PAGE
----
Many of the people I meet on the road have a negative attitude towards Bangkok. It’s dirty and it smells, so get out after a couple days because there’s not much to do anyways. I spent three and half days in Thailand’s capital city, and had a more fulfilling experience than anyone I’ve spoken to so far.
Most of my time was spent near Khao San road, which is the Bourbon Street of Bangkok. We sat with locals in the cheap seats of thai boxing fights and attended ping pong shows (don’t google that at work).By day, we visited the grand palace and some of the other enourmous Buddha temples that fill the city. Being a Jew, it was strange to see these people bowing down and praying to idles. Daniel Azneer joined my trip and provided a wealth of Buddhism knowledge. It seems like more an ideology than a religion; an ideology based on happiness and kindness to others. I can dig that. Bangkok is a massive super city. The divide between upper and lower classes in this city is clear from a tourist perspective. I saw slums lining the canals where families live in boxes covered with sheet metal. So as I sipped on a manhattan overlooking Bangkok from the 45th floor of the five-star marriot hotel, I felt very privileged. Thanks to my Grandma Arlene, who had enough marriot points to book the room for a night, I was able to experience Bangkok from top to bottom.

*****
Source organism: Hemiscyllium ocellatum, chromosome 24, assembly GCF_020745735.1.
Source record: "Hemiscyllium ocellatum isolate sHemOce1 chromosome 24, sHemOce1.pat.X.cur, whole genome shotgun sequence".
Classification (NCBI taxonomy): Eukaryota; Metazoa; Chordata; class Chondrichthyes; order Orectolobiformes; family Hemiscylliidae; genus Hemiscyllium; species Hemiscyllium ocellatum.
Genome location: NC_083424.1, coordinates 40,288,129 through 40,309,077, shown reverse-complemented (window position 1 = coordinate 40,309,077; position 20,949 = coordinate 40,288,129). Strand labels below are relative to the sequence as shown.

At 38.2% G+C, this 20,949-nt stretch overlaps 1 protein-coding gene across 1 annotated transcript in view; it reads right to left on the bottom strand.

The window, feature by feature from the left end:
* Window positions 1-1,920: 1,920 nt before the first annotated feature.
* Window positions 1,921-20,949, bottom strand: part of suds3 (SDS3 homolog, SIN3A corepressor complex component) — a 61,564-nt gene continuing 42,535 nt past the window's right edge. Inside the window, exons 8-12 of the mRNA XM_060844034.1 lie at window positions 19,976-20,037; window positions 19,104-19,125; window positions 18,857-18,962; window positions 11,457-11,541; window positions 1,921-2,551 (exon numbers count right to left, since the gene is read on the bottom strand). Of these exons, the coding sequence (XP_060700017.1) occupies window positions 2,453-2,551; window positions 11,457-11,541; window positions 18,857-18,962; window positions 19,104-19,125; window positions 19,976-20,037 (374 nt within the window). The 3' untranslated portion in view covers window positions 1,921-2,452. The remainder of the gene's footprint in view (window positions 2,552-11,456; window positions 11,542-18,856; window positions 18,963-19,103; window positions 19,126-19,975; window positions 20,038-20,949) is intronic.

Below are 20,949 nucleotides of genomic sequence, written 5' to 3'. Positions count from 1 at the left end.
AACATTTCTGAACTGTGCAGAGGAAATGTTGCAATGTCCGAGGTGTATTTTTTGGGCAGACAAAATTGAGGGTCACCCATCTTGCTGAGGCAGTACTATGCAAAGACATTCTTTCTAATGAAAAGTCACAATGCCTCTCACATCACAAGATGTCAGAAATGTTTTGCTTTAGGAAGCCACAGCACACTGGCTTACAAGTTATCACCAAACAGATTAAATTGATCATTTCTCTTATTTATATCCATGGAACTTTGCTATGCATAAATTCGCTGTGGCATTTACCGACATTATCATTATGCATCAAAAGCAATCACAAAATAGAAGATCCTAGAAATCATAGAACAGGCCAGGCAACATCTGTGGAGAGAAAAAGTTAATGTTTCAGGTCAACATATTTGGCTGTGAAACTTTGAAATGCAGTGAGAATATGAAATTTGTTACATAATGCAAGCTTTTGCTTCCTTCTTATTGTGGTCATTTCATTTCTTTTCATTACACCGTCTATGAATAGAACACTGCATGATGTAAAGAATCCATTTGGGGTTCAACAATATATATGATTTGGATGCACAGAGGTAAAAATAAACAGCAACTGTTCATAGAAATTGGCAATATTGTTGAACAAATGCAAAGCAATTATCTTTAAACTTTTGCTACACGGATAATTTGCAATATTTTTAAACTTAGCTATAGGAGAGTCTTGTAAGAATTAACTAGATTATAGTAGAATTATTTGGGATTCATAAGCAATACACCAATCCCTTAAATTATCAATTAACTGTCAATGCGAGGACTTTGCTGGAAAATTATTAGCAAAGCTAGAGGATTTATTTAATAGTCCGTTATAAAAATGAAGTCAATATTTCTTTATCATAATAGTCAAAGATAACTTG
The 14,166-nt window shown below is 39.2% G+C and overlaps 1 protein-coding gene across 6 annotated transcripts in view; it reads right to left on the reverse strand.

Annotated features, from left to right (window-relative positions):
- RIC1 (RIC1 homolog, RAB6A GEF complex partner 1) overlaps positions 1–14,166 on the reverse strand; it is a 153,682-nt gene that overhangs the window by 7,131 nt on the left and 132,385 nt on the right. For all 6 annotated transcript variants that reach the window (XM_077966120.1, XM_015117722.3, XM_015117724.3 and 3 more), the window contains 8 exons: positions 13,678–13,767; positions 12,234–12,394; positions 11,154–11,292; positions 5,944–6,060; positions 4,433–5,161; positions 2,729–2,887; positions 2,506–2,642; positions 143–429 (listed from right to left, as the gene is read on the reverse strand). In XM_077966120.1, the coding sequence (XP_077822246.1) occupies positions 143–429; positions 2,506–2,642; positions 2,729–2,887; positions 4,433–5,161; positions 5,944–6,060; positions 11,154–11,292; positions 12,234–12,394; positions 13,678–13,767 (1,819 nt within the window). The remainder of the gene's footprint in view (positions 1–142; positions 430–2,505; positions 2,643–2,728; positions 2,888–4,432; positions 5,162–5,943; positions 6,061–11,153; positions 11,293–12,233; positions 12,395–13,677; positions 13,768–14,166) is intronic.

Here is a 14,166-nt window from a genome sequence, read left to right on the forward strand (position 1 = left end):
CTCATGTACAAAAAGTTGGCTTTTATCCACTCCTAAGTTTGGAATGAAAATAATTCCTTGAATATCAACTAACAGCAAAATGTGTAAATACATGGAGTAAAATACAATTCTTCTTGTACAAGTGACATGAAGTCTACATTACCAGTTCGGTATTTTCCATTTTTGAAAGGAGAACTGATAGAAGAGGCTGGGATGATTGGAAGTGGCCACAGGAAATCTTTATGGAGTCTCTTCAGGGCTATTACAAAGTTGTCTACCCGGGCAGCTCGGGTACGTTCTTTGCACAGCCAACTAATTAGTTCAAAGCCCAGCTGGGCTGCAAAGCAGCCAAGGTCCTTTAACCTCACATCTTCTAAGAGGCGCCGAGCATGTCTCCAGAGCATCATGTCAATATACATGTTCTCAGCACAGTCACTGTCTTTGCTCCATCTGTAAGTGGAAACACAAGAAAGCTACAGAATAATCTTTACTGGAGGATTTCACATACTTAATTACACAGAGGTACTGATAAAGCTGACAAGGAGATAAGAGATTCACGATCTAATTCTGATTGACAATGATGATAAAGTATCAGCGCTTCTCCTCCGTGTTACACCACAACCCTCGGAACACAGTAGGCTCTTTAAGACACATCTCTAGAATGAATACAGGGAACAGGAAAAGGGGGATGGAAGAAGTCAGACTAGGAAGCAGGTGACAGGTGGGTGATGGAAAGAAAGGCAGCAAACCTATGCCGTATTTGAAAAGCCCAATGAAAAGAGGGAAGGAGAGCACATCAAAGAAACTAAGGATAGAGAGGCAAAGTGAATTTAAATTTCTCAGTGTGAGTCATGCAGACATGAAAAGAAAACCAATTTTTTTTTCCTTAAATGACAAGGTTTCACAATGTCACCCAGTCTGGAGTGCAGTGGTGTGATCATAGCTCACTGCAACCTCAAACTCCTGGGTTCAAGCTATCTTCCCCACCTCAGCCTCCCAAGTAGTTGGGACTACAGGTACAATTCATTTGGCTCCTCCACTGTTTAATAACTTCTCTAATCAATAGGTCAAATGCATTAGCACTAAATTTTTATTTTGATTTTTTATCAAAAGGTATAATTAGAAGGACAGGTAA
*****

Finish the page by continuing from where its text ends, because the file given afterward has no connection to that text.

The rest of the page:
A quick summary of my day at the marriot:
- Check in to our beautiful room
- Quick work out at the gym
- Complimentary head and neck massage at the pool
- Swimming at infinity pool
- Bath overlooking Bangkok from 31st floor
- Shopping and movie at extremely upscale mall (nicest movie theatre I’ve ever seen)
- Sushi dinner and drinks at the sky bar on 45th floor
Now we’re making the not-so-smooth transition from 5 star living back to hostel life in Chiang Mai.